Well there’s no escaping the fact that it’s nearly December and the shopping has to start sooner rather than later. Are you ready? I mean ready to start shopping rather than the actual being ready itself. That won’t happen for a while yet I’m sure. Anyway, in the interests of getting closer to that state of readiness I have found this shop, Kalinko, which sells unusual pieces from small makers, so shopping here is helpful and ethical and all those things we have been talking about recently.
Kalinko was founded by Sophie Garner, who ended up in Burma “by mistake” and decided to set up the first online homeware brand to come out of this country. Everything is handmade and the artisans would find it impossible to sell directly to the UK on their own, so Sophie provides a route to market to help them earn a living.
I spoke to her via email last week to find out a little more about Kalinko, which comes from the name of a Burmese tribe (ka-lin-kaw) who come from the Chin Hills in the North West and who are known for their hospitality, lack of gender or class discrimination and incredible weaving skills.
The first thing I wanted to know (and yes the Rohingya Muslims was the second and we’ll get to that) was how did she end up in Burma – and she calls it both that – “so evocative” – and Myanmar which is the technically correct term.
“I sent my husband there on a trek to clear his head after he left five horrid years of banking and he came back with a job which he returned to do three weeks later. I went six months after that.
“It wasn’t necessarily what we both had in mind but it turned out to be the best random move of our lives. We love it. We feel lucky to be here and to contribute in a tiny way to its development. It’s a beautiful country full of wonderful people and right now there’s nowhere I’d rather live.”
Sophie’s background is in the art world and she helped found Beaumont Nathan, a high-end art advisory service helping you choose which Picasso to buy or would a Van Gogh be better at that price, a job which she feels was helpful in helping her to set up this business although clearly the price points are somewhat different.
Kalinko was founded a year ago and she is keen to expand the number of makers they work with as well as giving more choice to her customers in the West.
The Kalinko artisans are spread throughout the country and Sophie starts by going to areas which are well known for certain crafts. “There is lots of hand-weaving in Chin in the North West while the Irrawaddy Delta is known for its rattan,” she says.
“We then help to make their products more internationally marketable – perhaps by asking them to tweak a colour to appeal to the Western market. We stick steadfastly to traditional patterns and techniques, but use colours and shapes that are more relevant to our customers”
Over the last year of trading and during her research, Sophie says she has met many wonderful people and talks fondly about Soe Maung (pronounced So Mong) whose home is two days walk from their office in Yangon.
“He couldn’t find work at his home so he walked to us two years ago and now works as the security guard at our office. He had seen us carrying around our extra long shoe horn and asked if he could borrow one. Two days later he returned carrying an exact replica and asked if he and his village could help us with our woodwork items.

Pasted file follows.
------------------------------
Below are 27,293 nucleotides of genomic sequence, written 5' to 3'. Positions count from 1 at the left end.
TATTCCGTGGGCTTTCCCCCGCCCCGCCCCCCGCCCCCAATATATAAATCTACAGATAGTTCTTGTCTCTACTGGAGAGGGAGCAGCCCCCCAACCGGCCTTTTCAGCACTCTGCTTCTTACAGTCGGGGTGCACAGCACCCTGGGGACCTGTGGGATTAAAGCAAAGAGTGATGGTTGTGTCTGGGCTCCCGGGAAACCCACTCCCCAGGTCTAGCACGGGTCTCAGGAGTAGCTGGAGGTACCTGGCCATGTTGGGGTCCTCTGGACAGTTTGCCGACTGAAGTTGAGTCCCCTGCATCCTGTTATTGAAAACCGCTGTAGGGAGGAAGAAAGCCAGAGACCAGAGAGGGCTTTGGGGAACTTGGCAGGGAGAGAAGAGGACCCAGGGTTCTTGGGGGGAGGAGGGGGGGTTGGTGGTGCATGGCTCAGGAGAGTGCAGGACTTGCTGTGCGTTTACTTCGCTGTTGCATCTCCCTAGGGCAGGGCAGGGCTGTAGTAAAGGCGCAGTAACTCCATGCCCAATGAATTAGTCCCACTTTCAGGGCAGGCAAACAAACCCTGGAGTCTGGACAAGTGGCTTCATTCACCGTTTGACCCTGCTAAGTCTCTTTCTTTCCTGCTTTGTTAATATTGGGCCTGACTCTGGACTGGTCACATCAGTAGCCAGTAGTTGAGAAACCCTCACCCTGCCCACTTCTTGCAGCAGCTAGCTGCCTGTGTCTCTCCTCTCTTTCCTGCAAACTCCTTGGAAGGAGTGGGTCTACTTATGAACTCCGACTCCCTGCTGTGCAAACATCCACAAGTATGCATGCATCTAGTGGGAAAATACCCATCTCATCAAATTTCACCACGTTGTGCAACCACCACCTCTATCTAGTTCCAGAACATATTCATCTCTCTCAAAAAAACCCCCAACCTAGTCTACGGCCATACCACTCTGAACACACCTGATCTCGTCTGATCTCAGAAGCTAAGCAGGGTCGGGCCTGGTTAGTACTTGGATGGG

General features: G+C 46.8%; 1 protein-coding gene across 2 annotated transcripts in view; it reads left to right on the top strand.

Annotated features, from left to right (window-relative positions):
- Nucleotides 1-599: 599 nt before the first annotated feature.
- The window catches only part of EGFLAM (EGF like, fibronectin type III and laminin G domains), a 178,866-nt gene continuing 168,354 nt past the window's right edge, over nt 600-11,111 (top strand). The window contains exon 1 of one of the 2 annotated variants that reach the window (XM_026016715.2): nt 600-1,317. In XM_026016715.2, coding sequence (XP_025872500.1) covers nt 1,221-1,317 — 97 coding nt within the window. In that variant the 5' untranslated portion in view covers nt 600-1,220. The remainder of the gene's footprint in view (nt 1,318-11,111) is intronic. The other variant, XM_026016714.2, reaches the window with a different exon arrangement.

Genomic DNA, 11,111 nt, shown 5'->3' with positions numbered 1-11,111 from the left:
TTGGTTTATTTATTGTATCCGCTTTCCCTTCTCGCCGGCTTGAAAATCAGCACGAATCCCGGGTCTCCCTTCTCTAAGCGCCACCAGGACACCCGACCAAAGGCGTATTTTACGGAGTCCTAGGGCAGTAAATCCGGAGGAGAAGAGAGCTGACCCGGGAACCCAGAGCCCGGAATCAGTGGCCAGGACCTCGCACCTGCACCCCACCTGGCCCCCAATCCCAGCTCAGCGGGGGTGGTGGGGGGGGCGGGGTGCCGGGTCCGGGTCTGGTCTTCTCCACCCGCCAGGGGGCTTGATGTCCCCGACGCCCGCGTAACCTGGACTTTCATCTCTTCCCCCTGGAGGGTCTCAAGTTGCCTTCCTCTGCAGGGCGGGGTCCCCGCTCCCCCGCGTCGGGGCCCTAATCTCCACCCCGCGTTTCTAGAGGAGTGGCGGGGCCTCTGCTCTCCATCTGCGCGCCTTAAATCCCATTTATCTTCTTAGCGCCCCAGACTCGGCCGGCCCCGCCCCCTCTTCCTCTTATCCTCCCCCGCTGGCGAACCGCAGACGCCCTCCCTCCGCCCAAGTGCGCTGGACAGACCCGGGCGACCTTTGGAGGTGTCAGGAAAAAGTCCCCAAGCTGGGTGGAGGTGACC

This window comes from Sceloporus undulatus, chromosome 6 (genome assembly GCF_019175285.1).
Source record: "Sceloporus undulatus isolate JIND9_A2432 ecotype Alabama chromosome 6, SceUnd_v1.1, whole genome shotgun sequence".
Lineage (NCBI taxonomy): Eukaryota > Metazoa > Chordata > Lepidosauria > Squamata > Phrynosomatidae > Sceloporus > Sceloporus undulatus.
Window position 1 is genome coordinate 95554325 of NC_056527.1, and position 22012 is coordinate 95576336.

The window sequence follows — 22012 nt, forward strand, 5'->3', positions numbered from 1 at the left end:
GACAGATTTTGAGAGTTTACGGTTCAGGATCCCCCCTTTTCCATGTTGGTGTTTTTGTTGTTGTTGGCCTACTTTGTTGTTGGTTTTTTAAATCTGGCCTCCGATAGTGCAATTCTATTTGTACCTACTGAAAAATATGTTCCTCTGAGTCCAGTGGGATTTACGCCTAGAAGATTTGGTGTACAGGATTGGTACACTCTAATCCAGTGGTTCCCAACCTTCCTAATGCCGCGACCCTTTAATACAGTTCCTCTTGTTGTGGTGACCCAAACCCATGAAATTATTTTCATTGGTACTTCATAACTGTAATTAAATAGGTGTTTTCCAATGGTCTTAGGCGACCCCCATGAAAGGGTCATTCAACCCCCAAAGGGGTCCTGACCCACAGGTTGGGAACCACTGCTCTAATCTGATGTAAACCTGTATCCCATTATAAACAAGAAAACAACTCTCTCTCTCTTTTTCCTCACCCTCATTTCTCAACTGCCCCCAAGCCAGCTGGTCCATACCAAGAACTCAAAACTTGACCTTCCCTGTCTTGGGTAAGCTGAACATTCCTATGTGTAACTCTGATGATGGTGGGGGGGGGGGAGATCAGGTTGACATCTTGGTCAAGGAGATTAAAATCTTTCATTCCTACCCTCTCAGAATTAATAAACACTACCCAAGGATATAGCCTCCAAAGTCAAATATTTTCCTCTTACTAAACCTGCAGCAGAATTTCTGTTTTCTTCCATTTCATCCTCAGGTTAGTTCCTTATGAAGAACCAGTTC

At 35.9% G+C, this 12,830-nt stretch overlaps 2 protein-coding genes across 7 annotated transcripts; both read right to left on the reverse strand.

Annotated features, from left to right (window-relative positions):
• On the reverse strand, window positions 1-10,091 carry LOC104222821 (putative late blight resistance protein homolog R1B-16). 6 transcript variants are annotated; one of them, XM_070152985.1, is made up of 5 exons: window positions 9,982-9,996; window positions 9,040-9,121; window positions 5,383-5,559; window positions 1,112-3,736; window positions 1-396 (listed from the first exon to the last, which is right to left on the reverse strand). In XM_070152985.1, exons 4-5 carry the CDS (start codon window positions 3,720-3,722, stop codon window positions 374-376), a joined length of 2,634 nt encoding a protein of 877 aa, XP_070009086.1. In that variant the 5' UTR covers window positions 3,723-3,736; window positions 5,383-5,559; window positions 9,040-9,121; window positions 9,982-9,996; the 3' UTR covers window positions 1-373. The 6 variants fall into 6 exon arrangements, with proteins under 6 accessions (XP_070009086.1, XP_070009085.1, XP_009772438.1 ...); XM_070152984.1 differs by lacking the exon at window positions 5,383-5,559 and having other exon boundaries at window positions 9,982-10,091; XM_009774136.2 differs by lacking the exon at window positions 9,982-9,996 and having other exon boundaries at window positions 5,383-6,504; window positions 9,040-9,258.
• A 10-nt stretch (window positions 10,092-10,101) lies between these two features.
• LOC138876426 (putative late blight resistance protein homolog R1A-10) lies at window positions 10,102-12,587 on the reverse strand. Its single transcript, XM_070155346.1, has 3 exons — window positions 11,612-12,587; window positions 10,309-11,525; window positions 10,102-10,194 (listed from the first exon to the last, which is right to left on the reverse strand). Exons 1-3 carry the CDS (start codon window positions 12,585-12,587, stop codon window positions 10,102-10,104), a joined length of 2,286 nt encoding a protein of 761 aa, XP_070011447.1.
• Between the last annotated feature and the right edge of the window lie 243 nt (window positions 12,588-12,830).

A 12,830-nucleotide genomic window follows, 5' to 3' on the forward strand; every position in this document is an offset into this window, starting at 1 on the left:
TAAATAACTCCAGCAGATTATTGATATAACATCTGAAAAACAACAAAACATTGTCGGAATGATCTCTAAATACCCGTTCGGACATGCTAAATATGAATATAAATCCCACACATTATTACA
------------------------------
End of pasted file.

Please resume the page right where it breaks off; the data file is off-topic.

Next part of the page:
“We are now working to get the equipment and training needed to enable his village to be our woodwork suppliers and we are hoping to be ready by the spring.”
I hope you will enjoy browsing the site and considering adding it to your list for Christmas shopping. Even a small thing feels more precious when you know that buying it can help someone live better whether it’s a socially challenged person or a family in a remote village in Burma.
The store also adheres to the 10 Principles of Fair Trade too as set out by the World Trade Fair Organisation.
Now, the Rohingya. I’m sure, like many of you, when Sophie contacted me saying she was from Burma, my first thought was not for the people of Burma who have struggled under the regime for many years but for the Rohingya, who are on the news every night at the moment. There is no right solution for us here, and we can’t change the Government, but Sophie said this:
“It’s obviously unbelievable sad for the Rohingya who have no-one to support them long term although Aid agencies are doing their best. The other side of the story is the terrible effect this is having on Burma whose 58m people have been persecuted by a military regime for 60 years.
“Burma has only just started to emerge onto the international stage and this crisis is threatening the fragile peace process in other war-torn parts of the country. Burma needs foreign investment to help build the economy and the 13m people who live on less than a dollar a day. Aung San Suu Kyi is vilified for doing nothing but it’s very difficult as if she speaks in their defence she risks a military coup and the end of the democracy she fought for.
“I am trying to do what I can to grow the company to commission more from my artisans and to continue to support the communities I work in as best I can.”
Now this isn’t really the place for heated political debate, but I wanted you to have some answers to questions which I felt sure you would ask and if you want to help Sophie and the people she represents by doing a spot of shopping then you know where to go.